Benjamin dipped his quill in the inkwell. The flickering light from the candles danced shadows across his desk. He secured his paper and prepared to write.
“Dad.” Robert closed a book, using his finger as a bookmark. “What’re you doing?”
“I’m writing a letter to your Uncle Steven,” the older man replied. His hand swirled into motion, Dear Steven, …
“Why do you still do things the old fashioned way?” the boy queried.
“What do you mean?”
“The candles and the quill,” the boy said. “Nobody uses those anymore.”
“Apparently at least one person does.” Benjamin let loose a brief laugh. “This is how I learned to write, and this is how I will continue to do it.”
“A lantern would give you better lighting,” The boy perched on the edge of his chair. “And they have pens you don’t need to dip now. Or even a typewriter.”
“The candles create an ambience.” Benjamin turned toward his son, his quill resting in his hand. “Just because something is new does not make it better. It is not only about the end result, it’s just as important enjoying how you achieve your goal.” His hands waved as if he were conducting an orchestra.
“A typewriter’s cold and sterile precision cannot match the warm artistic flow of a calligrapher’s plume,” he continued. “This is the essence of the craft…”
“Dad!” Robert blurted. “Your essence is on fire.”
Benjamin glanced at a shower glowing embers and ash falling from his quill. “Oh, my.” He dunked the feather in a small cup of water on the corner of his desk.
Benjamin held his pen in the shimmering candlelight. “How does this work again?”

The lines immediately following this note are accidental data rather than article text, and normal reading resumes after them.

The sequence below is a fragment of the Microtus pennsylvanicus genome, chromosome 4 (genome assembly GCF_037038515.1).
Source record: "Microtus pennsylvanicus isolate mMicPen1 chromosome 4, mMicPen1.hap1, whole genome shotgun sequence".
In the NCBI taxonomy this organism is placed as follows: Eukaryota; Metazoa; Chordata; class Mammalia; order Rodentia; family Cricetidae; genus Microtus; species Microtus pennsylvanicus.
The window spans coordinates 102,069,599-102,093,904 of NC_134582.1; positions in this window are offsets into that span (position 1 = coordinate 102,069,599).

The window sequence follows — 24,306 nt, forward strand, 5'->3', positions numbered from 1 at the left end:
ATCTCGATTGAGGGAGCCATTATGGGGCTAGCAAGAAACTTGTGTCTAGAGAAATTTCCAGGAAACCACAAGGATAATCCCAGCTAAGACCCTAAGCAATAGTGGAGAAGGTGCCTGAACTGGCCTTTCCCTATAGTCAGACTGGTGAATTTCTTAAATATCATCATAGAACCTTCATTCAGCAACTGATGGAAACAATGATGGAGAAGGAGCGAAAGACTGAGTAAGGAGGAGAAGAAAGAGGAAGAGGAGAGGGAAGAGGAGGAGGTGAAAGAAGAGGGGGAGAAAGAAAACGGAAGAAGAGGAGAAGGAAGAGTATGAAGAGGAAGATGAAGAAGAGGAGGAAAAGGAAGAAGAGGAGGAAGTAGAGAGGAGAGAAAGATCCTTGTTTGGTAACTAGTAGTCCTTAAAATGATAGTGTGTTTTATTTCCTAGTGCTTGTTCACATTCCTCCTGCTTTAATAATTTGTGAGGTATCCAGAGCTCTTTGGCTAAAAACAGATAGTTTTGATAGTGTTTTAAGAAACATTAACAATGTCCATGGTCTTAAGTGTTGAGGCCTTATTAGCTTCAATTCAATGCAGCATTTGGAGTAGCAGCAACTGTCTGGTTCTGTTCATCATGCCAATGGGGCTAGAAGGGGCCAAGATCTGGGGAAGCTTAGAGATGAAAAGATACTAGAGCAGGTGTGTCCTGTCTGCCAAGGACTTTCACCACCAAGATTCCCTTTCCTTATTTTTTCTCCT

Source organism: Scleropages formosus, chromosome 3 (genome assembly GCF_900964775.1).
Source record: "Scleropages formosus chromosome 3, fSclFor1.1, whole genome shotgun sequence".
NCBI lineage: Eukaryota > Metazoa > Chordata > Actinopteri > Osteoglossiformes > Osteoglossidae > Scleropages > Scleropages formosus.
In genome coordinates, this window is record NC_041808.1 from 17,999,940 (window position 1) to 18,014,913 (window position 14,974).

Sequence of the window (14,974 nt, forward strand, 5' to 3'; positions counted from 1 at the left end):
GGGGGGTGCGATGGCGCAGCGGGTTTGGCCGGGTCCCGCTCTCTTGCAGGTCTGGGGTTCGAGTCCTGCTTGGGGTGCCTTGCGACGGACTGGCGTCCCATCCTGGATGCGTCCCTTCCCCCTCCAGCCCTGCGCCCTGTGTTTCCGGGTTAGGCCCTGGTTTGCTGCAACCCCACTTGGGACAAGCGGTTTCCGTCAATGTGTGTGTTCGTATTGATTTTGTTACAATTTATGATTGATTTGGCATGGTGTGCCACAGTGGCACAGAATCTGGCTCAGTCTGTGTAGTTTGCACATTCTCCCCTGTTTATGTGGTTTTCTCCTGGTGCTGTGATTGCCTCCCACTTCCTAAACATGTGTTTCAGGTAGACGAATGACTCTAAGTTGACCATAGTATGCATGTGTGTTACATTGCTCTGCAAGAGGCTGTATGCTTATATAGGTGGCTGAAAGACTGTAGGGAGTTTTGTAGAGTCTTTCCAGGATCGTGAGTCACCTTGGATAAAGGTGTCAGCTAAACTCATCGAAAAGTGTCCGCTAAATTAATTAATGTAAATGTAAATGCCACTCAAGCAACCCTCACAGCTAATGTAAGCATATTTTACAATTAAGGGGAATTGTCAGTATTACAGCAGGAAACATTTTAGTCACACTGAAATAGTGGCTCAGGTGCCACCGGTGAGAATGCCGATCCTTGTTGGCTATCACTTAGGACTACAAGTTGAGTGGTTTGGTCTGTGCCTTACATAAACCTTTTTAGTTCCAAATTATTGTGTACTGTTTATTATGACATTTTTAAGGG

His son set a small bottle of ink in front of him. “Hold the nib in the ink and twist the converter.” He pointed to the top of the pen.
The older man dipped the tip into the container. “Like this?”
Robert nodded. “Now twist.”
Benjamin grabbed the top of the pen causing it to shift. The ink jar slid toward the edge of the desk. “Oh, no.” He flailed in an attempt to stop it from falling off the side. He lunged, sprawling his torso onto the writing surface, and cupped the bottle in his hand. “Whew.”
A candlestick teetered from the jostling of the desk.
“Dad, look out!”
The candle bounced off the father’s head and landed beside a stack of blank paper. “Ouch.” He patted his hair to ensure it had not ignited. As stream of smoke in his peripheral vision caught his attention. “Uh-oh.” He swatted the flame with his free hand until the candle and the edge of the papers were extinguished.
Benjamin set the lantern at the top of his desk. “Now let’s give this a go.” He placed the tip of the pen against the singed paper. De… D … He jiggled the writing implement in his right hand. Dea… “What’s wrong with this thing?”
“Did you prime it?” Robert stepped over to his father’s desk.
His son grabbed the top of the pen. “Turn the converter until the ink starts to flow.” He began to twist.
“Interesting.” Benjamin cocked his head to the side as he stared. “It’s not going to make a…” His eyes widened at the sight of an ink drop pulsating at the bottom of the pen. “Mess!” He shoved his left hand toward the dangling drip.
“Dad … careful.”
The elder man’s hand thrust under the ink blob just as it fell. “Ah-ha.” His hand continued upward ramming against the nib. A small spurt of ink spread across his palm. “Ow. These things are dangerous.”
Benjamin adjusted the flame on his lantern. He flexed his bandaged, and black dyed hand.
“Now what are you doing?” Robert lowered his book to his lap.
“I’m going to write that letter to your Uncle Steven.”
“Really?” A surprised look crossed the young boy’s face. “I thought maybe you’d given up on that.”
“You can’t let a couple of setbacks prevent you from pursuing a craft you enjoy.” He laughed for a moment. “I’m going to write this letter.”
Robert smiled. “Tell him I said hi.”
“Of course.” Benjamin turned toward his desk. Dear Steven… he tapped at the keys of his new typewriter. I’ve had quite an eventful week. I’ll try not to leave out any details. It all started when my quill…
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